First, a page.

- “Flip” properties for a short-term profit
- Refurbish properties to increase their value and stretch your cash further
- Buy high-yielding investments like multi-lets to maximize your rental income
- Build or develop property, to either sell or hold
Now you’re clear on what you want, you can pick a strategy to match. Again, a common mistake is rushing into a strategy – for example, flipping houses because you’ve seen it on TV and it looks fun – without considering whether it supports your long-term goals.
To get a better idea of which strategy will be right for you, take our free course at Property Hub University.
4. Get tax advice
You don’t have to have been paying close attention to know that the government has taken a dislike to property investors – and this is amply reflected in recent changes to the tax system.
As a result, you can end up paying far more tax than you need to if you don’t set yourself up correctly at the start.
This is another reason why understanding your goals and strategy are essential: otherwise you could end up choosing a structure that saves you tax this year, but leads to you paying far more as your portfolio grows.
Tax for property investors is far from straightforward, and a small investment in professional advice could easily save you thousands of pounds over your investing lifetime.
5. Choose where to invest
Having this as the last step might seem strange: for lots of people it would be the first thing they think of. Hopefully though, you now understand why there are more important things to get clear on first.
Many others wouldn’t think about it all, and just invest as close to home as they can. This is a big mistake.
In 2018, property prices rose by 7.7% in the best performing city in the UK – and fell by 2.8% in the worst performing.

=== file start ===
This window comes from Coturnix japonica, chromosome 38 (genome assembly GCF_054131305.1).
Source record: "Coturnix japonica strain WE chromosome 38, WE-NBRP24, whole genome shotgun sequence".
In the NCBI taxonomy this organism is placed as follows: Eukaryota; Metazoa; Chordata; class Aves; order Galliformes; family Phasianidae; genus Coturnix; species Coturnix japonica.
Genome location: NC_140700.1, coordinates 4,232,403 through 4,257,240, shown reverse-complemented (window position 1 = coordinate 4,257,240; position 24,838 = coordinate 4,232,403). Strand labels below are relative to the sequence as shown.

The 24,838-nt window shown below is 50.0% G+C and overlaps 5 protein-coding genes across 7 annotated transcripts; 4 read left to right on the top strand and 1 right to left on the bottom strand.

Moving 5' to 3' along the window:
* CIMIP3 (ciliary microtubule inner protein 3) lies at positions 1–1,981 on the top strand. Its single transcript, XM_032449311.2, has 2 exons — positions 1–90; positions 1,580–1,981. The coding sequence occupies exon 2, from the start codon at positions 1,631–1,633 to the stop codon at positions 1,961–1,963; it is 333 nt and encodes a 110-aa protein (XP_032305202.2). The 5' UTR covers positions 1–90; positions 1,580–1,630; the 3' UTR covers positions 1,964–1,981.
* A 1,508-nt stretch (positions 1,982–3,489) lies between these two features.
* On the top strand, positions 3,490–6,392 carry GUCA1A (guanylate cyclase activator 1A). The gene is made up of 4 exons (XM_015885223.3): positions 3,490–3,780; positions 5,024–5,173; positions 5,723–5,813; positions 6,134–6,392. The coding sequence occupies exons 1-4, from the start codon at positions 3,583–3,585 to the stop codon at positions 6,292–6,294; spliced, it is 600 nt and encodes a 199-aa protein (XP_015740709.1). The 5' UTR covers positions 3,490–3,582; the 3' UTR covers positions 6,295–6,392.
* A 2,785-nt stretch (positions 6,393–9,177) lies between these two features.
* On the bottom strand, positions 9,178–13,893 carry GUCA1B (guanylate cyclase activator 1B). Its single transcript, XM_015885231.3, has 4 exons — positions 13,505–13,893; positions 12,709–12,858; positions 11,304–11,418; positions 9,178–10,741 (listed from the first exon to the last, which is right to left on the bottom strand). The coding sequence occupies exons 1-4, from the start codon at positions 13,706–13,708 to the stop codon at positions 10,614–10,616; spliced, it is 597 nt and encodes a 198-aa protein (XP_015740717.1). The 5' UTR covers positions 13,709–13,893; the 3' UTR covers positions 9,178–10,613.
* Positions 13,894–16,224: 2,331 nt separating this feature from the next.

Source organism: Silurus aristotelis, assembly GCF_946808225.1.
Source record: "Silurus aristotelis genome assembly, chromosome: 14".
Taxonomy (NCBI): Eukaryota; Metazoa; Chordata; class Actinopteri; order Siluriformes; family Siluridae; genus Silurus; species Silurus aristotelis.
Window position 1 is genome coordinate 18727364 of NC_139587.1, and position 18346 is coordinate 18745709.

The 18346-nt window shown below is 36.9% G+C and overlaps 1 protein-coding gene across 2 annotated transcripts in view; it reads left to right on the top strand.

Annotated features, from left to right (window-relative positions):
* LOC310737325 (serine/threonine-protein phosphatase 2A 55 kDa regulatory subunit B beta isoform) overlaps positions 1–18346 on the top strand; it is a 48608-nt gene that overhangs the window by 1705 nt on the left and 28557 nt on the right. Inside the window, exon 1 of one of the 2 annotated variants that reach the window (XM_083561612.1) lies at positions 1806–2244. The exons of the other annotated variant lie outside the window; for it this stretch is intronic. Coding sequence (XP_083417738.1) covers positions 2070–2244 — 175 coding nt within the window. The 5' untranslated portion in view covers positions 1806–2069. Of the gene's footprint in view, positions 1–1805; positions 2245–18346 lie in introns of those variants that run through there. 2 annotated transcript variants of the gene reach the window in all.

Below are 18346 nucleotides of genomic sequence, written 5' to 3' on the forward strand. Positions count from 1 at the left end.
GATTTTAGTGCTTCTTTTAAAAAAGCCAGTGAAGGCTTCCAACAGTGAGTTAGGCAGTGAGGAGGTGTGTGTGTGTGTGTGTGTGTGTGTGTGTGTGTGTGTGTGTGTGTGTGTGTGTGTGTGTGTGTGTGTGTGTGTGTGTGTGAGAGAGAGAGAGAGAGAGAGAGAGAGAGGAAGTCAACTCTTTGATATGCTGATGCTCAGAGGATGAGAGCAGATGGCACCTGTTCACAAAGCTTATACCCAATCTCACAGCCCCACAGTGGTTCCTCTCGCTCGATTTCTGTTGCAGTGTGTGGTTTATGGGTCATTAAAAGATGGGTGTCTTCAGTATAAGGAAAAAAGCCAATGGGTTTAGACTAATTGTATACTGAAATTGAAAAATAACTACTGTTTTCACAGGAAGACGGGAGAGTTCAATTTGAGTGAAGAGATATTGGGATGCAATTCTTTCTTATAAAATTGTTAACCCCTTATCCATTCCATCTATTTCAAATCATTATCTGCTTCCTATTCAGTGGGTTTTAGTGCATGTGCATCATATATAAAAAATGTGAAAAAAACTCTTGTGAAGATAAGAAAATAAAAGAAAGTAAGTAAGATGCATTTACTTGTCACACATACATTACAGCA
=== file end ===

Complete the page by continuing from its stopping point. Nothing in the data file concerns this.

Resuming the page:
That’s a 10.5% difference in a year. An investment of £200,000 in the best city would have grown by £15,400 – and in the worst, it would have fallen by £5,600.
Again, that’s in a single year.
If you just invest in your home town because it’s convenient, you’re giving up control of one of the most important factors that will determine how well your performance performs.
And within any city or town, there will be areas that suit different strategies: one area will be great for flipping family houses, and another will have high demand for multi-lets.
The location of a property is the one thing you can’t change: so while it’s not the first thing to think about, you should consider it carefully before taking action.
Start investing in property!
But do take action. Investing in property on a whim without doing your research could be a disaster, but doing nothing isn’t a lot better.
Now you know what you need to do before you invest, break it down into steps and give yourself a deadline for achieving each one: for example, commit to having totalled up your savings and spoken to a mortgage broker by a month from today.
If you know you have a tendency to over-analyse and always want more information, give yourself a deadline: a point at which you’ll draw a line under the research you’ve done, trust you know enough, and get to work.
You’ll never know it all, and nobody’s first investment is perfect. But by working through these five steps, you’ll have the best possible chance of building the foundation of a life-changing property portfolio.
Better yet, why not have someone else, like Property Hub Invest do all the research for you? Then you’ll know you’re onto a good thing. If this sounds like something of use to you, why not book a FREE strategy meeting, with no obligation to invest through us, to get yourself going?
At least it’s a step in the right direction and you’ve got nothing to lose.